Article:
RECOMMENDATION 3: The Department of Education should develop a system-wide post-secondary counseling curriculum to ensure all students are taught about their college options, how to prepare for college and what to expect in the workforce. Right now, conversation about college and careers is haphazard, at best, in the city's schools. Happily, most students report on the city's annual Learning Environment Survey that their teachers expect them to go to college. Yet students receive little formal training or counseling on the topic until the college application process begins in their junior year--even though a high percentage of city students come from families with little or no experience of higher education. Junior year is far too late to start a serious conversation about the demands of college and employment. Ideally, all New York students would benefit from a series of meaningful, content-rich classes built into their school day that focus on post-secondary options and requirements, beginning in sixth grade. And students' parents should be encouraged to attend workshops and assemblies as well. Students and their families need ample time to absorb the many complicated details they need to make good choices around college and financing.

RECOMMENDATION 4: City Hall and the Department of Education must provide schools with either a full-time, trained college counselor or sufficient outside help from nonprofit partners and other paid providers. Currently, school principals can choose to offer whatever level of college and career guidance they can afford in their school budgets. There are no standards and no monitoring of this work. Nor is there a direct budget line, similar to that for parent coordinators, to guarantee that college guidance is managed by someone in the school. We know from our research that different guidance models, ranging from fully staffed college offices to teacher-led advisories, work for different schools. But in nearly all cases, school staff and their nonprofit partners struggle to adequately meet the demands of first-generation college aspirants and students from low-income and immigrant families. School budgets are tight, and too often schools must lean on a patchwork of volunteers and part-time assistants to help students make decisions about college and get financial aid. City Hall and its education officials should respect the complexity of the college application and career planning process and give students the support of professionally trained college guidance staff. If the city is serious about "college for all," funding for professional counseling is part of the equation.

RECOMMENDATION 5: The Department of Education should help schools harness the nonprofit sector by training staff on how to find effective partners and build strong interorganizational relationships and supporting those relationships with funding. School counselors typically wear many hats and have large caseloads. If they're lucky, they have the time to help their juniors and seniors get through the college application process and fill out the forms necessary to receive basic levels of financial aid. Even this is a big stretch for most counselors. Yet New York City is lucky to have a robust nonprofit and community development sector capable of assisting students with valuable supports and experiences--including college visits, SAT prep, essay writing, financial aid planning and building a "summer bridge" to college--for which guidance counselors have little time. One simple idea is to add a module to the excellent college guidance training currently being offered free to schools by Goddard Riverside Community Center's Options Institute, dedicated to finding and building nonprofit relationships. Other opportunities may also exist through the department's school support organizations or youth development office. Of course, without targeted resources to support them, such relationships are difficult to manage.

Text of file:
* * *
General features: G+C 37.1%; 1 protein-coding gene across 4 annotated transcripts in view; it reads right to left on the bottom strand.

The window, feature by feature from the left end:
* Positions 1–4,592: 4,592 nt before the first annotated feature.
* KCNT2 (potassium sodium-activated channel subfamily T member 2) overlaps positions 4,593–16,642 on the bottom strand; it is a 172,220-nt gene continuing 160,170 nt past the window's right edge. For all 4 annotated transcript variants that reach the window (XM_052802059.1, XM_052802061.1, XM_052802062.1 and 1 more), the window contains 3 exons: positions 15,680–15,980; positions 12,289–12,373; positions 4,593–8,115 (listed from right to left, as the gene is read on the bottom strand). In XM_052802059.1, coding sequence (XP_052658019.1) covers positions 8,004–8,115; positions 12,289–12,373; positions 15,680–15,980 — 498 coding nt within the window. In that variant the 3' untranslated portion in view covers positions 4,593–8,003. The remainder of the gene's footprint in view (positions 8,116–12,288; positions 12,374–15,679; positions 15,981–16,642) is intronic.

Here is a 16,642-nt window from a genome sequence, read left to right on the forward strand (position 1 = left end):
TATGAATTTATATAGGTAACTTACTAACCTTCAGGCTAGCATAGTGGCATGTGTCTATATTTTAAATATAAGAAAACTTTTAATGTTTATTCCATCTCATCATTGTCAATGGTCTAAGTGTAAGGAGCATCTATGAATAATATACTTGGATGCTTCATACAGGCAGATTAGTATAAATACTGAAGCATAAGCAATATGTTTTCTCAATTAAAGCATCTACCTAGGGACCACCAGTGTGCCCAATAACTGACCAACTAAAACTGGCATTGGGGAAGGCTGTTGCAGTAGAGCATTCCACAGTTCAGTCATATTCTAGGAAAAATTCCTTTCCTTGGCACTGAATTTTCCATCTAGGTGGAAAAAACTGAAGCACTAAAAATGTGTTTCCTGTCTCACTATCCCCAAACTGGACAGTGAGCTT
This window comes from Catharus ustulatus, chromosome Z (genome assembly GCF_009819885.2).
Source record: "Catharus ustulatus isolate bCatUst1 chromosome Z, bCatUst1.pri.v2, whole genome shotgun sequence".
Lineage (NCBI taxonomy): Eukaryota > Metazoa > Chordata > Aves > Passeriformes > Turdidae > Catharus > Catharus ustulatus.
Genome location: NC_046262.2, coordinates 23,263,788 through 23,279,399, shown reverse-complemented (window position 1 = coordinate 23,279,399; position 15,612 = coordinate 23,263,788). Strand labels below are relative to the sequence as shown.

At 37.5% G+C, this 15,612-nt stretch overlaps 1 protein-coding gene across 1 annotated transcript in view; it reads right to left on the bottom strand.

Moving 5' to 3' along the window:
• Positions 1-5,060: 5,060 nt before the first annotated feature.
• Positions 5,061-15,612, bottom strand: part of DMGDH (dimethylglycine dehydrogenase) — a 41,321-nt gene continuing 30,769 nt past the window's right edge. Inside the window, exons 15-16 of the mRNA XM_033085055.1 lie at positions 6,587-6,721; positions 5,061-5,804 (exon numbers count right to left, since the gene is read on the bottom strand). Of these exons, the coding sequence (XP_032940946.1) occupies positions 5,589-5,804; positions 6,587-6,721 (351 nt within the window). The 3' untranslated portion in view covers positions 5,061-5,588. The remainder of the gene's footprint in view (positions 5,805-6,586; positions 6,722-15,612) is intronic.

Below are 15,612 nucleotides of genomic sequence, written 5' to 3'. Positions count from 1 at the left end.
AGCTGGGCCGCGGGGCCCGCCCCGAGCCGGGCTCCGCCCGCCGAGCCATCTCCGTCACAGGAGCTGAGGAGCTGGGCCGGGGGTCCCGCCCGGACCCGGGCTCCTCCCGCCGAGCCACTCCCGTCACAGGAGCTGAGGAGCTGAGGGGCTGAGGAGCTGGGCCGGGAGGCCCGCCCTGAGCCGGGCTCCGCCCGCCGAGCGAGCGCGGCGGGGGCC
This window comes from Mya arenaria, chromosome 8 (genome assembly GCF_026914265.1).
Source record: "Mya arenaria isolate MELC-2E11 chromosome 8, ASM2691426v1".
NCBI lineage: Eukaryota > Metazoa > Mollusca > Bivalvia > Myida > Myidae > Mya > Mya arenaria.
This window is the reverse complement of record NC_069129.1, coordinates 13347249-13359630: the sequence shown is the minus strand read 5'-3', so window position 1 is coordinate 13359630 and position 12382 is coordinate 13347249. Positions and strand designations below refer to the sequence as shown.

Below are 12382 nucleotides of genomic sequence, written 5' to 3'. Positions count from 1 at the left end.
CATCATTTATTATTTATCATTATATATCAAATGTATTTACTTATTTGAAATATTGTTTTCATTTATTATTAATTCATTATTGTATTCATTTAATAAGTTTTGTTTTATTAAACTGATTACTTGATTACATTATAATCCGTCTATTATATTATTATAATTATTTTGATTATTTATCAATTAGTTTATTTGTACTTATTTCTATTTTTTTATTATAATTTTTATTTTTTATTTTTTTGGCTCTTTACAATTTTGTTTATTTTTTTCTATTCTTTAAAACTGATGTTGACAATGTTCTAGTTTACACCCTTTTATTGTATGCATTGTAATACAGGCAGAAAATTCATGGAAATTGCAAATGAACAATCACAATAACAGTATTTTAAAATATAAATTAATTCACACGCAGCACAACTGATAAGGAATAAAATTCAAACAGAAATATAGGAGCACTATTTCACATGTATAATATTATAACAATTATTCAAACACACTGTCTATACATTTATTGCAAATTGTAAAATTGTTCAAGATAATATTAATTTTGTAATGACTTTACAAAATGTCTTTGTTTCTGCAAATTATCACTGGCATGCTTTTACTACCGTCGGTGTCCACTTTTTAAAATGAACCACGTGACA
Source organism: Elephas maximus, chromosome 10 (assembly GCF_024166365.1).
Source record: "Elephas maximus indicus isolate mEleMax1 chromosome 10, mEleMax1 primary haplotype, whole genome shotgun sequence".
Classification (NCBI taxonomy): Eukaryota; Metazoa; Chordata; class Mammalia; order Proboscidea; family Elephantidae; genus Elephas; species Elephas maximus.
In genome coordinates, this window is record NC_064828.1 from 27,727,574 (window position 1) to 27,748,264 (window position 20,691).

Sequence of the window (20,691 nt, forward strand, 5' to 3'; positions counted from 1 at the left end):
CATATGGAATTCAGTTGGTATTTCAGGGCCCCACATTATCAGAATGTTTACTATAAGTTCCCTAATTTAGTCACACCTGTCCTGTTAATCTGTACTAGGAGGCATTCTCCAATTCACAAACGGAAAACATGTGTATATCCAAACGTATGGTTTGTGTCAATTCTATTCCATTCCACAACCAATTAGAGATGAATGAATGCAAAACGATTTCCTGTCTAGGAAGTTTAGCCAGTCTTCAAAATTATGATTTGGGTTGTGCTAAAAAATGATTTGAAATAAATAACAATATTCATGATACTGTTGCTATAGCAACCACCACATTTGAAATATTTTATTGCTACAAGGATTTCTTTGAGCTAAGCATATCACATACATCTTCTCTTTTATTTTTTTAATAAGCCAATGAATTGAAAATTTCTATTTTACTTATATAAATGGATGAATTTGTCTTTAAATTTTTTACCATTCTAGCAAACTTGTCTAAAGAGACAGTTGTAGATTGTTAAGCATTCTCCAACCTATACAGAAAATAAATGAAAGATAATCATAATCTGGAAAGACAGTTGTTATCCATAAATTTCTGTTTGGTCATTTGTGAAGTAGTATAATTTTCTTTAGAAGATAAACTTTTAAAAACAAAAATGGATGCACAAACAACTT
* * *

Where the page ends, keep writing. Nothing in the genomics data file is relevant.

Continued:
RECOMMENDATION 6: The City University of New York must step up and take greater responsibility for improving college graduation rates by greatly expanding its proven, successful but small programs that help students prepare for and succeed in higher education. The end goal of all this work is to increase the number of students completing a marketable college credential. CUNY has a great deal of work to do on this front. Many of its community college diploma rates are in the single digits. Yet the university has a number of excellent academic supports, including the Accelerated Study in Associate Programs, or ASAP, which invests about $6,000 per year, per student, in financial, academic and social supports--and in the process, has doubled the completion rate and actually cut the total cost of a two-year degree by 10 percent. CUNY can also brag about terrific programs in the public schools, such as College Now and At Home in College. There is also CUNY Start, a program for incoming community college students who have significant remedial needs. All of these programs should be expanded. In addition, the colleges themselves must be open to a new level of accountability for the success of their students.

As an immediate start, CUNY should provide a user-friendly website with helpful and honest comparisons of its colleges' and programs' graduation rates and other important information that guidance counselors could use and explain to students, like remediation-related exit rates and slots available in support programs like ASAP. Right now, this information is almost impossible to find. This would allow students to think about CUNY more carefully--and would help them make better choices.